Amyloid-ÃÂ² Oligomers and Aluminum Co-Aggregate to Form Toxic Amyloid Channels in Alzheimers Disease Brain: A New Amyloid-ÃÂ² Channel-Aluminum Hypotheses
The Environmental Neuroscience Information Center, Japan
- *Corresponding Author:
- Yoichiro Kuroda
The Environmental Neuroscience Information Center
5-21-5, Sekimae, Musashino-shi
Tokyo, 1800014, Japan
E-mail: [email protected]
Received date: March 20, 2017; Accepted date: March 27, 2017; Published date: March 31, 2017
Citation: Kuroda Y (2017) Amyloid-ß Oligomers and Aluminum Co-Aggregate to Form Toxic Amyloid Channels in Alzheimer’s Disease Brain: A New “Amyloid-ß Channel-Aluminum Hypotheses”. J Neuroinfect Dis 8:241. doi:10.4172/2314-7326.1000241
Copyright: © 2017 Kuroda Y. This is an open-access article distributed under the terms of the Creative Commons Attribution License, which permits unrestricted use, distribution, and reproduction in any medium, provided the original author and source are credited.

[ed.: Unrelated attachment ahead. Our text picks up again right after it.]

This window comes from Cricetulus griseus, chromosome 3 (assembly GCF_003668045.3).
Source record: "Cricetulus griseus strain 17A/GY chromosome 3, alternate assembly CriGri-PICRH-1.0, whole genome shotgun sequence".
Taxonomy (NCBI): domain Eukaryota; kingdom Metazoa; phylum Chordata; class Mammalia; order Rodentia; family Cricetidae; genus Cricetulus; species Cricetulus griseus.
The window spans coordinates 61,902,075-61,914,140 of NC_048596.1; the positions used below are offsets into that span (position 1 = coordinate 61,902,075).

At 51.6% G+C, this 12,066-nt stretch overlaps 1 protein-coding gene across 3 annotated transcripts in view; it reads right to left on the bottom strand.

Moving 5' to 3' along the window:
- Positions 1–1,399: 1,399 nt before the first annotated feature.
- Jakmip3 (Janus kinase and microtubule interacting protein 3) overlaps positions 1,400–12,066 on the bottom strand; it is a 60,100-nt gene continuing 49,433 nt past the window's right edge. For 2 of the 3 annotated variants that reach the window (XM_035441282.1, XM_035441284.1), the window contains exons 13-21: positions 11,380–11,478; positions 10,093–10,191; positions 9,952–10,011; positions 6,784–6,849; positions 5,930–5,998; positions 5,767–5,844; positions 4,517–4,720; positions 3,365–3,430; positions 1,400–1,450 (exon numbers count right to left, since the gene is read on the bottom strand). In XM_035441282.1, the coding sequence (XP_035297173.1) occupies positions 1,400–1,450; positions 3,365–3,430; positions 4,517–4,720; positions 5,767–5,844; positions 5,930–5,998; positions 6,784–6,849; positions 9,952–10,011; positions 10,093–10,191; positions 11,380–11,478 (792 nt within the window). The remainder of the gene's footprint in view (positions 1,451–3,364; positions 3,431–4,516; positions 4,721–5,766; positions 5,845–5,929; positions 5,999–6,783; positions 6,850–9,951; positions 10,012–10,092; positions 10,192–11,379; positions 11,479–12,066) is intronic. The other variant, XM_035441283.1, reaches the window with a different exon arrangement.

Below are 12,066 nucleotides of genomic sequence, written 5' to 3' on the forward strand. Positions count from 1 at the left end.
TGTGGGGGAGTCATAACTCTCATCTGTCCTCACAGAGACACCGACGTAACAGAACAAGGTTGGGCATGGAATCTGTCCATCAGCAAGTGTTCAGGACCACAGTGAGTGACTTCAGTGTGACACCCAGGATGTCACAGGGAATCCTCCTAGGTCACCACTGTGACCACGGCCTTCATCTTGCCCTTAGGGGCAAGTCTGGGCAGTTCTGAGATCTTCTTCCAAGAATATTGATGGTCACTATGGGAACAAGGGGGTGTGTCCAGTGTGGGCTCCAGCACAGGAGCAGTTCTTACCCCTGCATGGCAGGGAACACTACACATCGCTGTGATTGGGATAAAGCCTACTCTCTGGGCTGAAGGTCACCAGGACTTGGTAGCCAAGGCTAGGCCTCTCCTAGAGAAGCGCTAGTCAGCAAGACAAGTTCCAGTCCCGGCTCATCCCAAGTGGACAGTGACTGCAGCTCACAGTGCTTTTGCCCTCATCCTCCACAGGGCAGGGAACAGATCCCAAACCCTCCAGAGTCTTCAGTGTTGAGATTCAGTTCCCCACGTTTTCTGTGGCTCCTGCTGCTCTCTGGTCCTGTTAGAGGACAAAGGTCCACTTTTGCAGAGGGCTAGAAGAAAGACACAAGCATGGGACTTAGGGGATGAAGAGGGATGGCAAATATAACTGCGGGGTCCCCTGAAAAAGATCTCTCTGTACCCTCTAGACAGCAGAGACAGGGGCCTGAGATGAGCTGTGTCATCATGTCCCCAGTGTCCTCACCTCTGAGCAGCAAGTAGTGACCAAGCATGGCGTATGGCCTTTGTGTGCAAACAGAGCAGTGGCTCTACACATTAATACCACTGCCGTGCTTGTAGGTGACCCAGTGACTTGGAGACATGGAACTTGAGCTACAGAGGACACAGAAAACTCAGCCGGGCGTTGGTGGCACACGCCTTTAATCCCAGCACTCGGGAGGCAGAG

Large numbers of senile plaques are thought to be characteristic of Alzheimer’s disease (AD), but these deposits are also a by-product of normal senescence. In AD and normal brains, senile plaques are primarily composed of amyloid-ß peptides (Aß P) with aluminum (Al). Evidence suggests the oligomerization of Aß P is part of the molecular mechanism of AD pathogenesis by forming neurotoxic amyloid channels. However, the relationship between Al and AD has been a subject of scientific debate for many years. The complex nature of Al bioavailability has made it difficult to evaluate its toxicity to the human brain. In 2004, Al concentration in CSF of AD patients analyzed to be 1.6 ± 0.4 times higher than normal people. Importantly, AD patients with more Al in CSF showed less MMSE score, indicating Al may decrease cognitive ability. Recently, Al accumulations in sporadic AD and familial AD brains were reported to be much higher than in normal control brains. Above its neurotoxicity, Al3+ has a crucial role as a cross-linker in ß-amyloid oligomerization. Therefore, I propose a hypothesis that ß-amyloid oligomerizes with Al, forming non-specific cation amyloid channels in cell membranes, which allows calcium to enter cells and finally causes neuronal death by together with Al’s own neurotoxicity.